Tuesday, January 29, 2013

Have you ever been in an awkward situation where you're just too swamped to have an important conversation with someone - maybe you've neglected to share some news - and all of the sudden, you realize, you'd better get the word out? Such is the situation I find myself in.

I have a friend from high school who recently posted this on Facebook: "Advice needed: how do we tell our family and friends that we're pregnant with twins?"

Well, that's a good a way as any! Just get it out there. No, no, don't get any ideas. I don't have a bun in the oven.

We are, on the other hand, leaving Vermont.

Shocking, but true.

Last summer, Kevin was offered a contract at the place he'd been teaching that stipulated additional work...for less pay than he'd been making. Rather disheartening. Long story short, he turned down the offer and has been busy for months exploring other options. Those efforts finally paid off with a lovely job offer...in Connecticut.

My goodness, how time flies. He got the phone call a month ago, yesterday. We immediately drove down to have a look to see how Princess Groundy Pants (that's me) would like it. I've lived in Connecticut before, but a different area - the shoreline - this is upstate, rural, an area as full of meadows and stone walls as here, surprisingly. Princess Groundy Pants approved.

We went back down a couple of weeks later to scout out places to live, and found a house to rent just a couple of miles down a dirt road from where he'll be working. We talked things over with our Current Favorite Cat Sitters, who, it turns out, are looking for new living accommodations - so they're going to rent our house. (There is no way we're selling this place. It's Home.) The nice folks where I work say I can continue to do my thing, working from home, just from a couple of hours farther away.

Kevin starts in the beginning of March.

So, if you knew you were going to be moving in a few weeks, what would you do? Start packing, I suppose?

Naw. Why not go on vacation, while you can? Better yet, why not go on vacation nearly half a world away, to Africa? Yep: on Sunday (Sunday?! How is that possible?) we head out from NYC to Nairobi - a day and a half there, and then it's on to the island of Lamu for about a week. There is a fuzzy bit that happens then - it depends on whether or not some friends in Mombasa are there; if they are, we'll go see them. After that, we hop on a bus to Tanzania and visit our friends there. And then back on the bus to Nairobi, give Princess Groundy Pants a day for her soul to catch up, and fly home.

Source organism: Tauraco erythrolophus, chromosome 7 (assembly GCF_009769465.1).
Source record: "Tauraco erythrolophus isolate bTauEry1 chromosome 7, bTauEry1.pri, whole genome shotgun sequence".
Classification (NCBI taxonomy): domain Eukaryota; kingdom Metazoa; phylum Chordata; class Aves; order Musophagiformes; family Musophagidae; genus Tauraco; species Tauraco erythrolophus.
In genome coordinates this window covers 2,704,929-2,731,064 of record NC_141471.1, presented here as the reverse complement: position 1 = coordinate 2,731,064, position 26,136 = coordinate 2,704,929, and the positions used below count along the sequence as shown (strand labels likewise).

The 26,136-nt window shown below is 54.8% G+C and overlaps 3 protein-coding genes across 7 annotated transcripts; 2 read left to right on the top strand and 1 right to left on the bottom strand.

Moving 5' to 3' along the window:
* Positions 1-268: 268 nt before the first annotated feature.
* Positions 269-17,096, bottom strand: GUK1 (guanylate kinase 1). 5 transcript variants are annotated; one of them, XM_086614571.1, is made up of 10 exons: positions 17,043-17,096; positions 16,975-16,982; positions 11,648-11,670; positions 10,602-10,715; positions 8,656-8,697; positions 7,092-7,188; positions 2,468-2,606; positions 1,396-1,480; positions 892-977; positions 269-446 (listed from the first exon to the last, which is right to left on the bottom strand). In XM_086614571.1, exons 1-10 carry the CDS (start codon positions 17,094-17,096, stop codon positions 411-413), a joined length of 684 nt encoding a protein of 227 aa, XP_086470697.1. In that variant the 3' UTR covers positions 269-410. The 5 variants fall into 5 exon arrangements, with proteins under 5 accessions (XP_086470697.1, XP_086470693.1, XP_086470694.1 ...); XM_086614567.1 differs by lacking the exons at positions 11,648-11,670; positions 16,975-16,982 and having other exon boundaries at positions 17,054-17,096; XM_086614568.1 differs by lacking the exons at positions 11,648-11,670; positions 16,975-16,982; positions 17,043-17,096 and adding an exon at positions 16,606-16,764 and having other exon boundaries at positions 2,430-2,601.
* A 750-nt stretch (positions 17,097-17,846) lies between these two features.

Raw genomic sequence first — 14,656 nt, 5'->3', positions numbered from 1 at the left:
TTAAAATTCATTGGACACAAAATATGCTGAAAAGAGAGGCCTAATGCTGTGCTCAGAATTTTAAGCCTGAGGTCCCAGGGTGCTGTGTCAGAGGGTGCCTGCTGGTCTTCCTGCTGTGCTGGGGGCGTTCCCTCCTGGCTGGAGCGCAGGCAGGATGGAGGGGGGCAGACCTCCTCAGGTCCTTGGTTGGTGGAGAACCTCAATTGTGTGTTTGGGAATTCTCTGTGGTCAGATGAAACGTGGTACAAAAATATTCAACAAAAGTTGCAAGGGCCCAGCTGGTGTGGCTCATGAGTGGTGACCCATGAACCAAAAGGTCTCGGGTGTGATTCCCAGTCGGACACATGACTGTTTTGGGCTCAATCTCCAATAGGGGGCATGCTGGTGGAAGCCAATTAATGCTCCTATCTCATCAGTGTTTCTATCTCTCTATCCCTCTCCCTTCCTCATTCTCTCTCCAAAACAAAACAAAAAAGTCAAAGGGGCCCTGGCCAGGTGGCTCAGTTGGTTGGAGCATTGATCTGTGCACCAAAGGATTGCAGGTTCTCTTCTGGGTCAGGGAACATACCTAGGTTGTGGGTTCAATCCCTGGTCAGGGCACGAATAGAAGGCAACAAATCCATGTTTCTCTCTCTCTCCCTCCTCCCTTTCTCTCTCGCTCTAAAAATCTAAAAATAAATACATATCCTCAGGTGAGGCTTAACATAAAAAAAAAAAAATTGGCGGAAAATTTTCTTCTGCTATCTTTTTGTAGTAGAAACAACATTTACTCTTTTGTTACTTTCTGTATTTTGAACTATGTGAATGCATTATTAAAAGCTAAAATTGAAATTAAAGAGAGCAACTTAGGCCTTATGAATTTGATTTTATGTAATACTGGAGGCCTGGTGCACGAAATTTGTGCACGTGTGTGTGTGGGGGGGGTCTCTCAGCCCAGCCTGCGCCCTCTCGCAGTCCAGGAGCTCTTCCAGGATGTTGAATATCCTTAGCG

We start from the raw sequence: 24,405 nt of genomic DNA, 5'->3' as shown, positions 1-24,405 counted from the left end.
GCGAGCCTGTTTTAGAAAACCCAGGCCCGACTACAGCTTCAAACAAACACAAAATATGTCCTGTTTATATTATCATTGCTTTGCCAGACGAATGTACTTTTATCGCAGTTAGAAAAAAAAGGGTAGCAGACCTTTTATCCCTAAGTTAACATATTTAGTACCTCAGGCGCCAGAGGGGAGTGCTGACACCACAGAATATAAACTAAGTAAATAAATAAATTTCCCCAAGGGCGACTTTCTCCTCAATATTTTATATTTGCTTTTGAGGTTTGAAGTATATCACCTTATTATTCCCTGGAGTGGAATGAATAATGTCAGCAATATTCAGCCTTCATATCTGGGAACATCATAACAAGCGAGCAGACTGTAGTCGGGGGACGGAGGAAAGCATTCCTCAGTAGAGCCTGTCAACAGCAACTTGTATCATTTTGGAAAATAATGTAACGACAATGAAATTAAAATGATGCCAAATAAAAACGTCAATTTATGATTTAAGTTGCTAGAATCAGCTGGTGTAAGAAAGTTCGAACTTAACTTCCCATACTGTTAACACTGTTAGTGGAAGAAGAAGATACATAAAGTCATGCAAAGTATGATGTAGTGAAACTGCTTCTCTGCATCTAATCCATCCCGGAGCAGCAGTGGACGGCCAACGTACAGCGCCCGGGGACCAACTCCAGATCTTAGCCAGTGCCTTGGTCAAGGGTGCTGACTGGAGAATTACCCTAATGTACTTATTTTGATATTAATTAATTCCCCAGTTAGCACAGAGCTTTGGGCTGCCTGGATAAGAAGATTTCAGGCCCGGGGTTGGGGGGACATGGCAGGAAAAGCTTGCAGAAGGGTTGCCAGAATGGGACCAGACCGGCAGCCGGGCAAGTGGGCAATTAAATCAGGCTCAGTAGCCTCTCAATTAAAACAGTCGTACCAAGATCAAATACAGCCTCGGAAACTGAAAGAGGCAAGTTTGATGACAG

From the moment Kevin turned down that contract, I knew this was coming. I knew the chances were unlikely that he would find a job in his field in this immediate area. I knew we'd have to move.

Many years ago, my grandparents designed and built a house on Hilton Head Island, South Carolina. For many a summer, my aunts and uncles and cousins would get together and have a great time playing on the beach for a couple of weeks. My grandparents eventually sold the house. Years later, my mother and siblings and I started a new tradition of visiting Hilton Head every other year or so, and recently, we've been fortunate to be able to rent the very house my grandparents built. A few weeks after Kevin starts his job, my entire extended family is converging on the island for a reunion and celebration of my grandmother's life (she died this past August.) One branch of the family is renting that same house, and I'm sure we'll have a great time hanging out, reliving old memories and creating new ones.

I mention this because in the heady days leading up to that fateful phone call a month ago, when we were pretty sure he was going to get an offer, I would stand out in our woods, looking at our house through the trees, and think about this place. How much I love it. How much I've loved sharing all the wee little goings on around here - the formation of ice crystals in the stream, the dragonfly eating a hapless nymph, the first appearance of each wildflower each spring. This property - Dave - is where I finally let myself ground. What would it feel like to have to leave it?

What finally gave me peace about the prospect of leaving was realizing how I feel about the house on Hilton Head. Does it bother me that other people now own it? That other people stay in it? Not a bit. In fact, it pleases me. It pleases me to no end to know that the place I cherish above all others brings joy and delight to others as well. The same will be true of this property and this house.

And I assure you: there are delights to be explored and shared everywhere. I'm not done photographing flowers' naughty bits. I'm sure there will be magical things to see in Connecticut; I seem to have a knack for noticing them wherever I go.

In the meantime...there is so much to do. There is packing for this trip. There is packing for the move. In this moment, my body is coping with a yellow fever booster shot, typhoid fever vaccination pills and the beginning of anti-malaria medication. A three-fer of pharmacological delight! Pass the chocolate.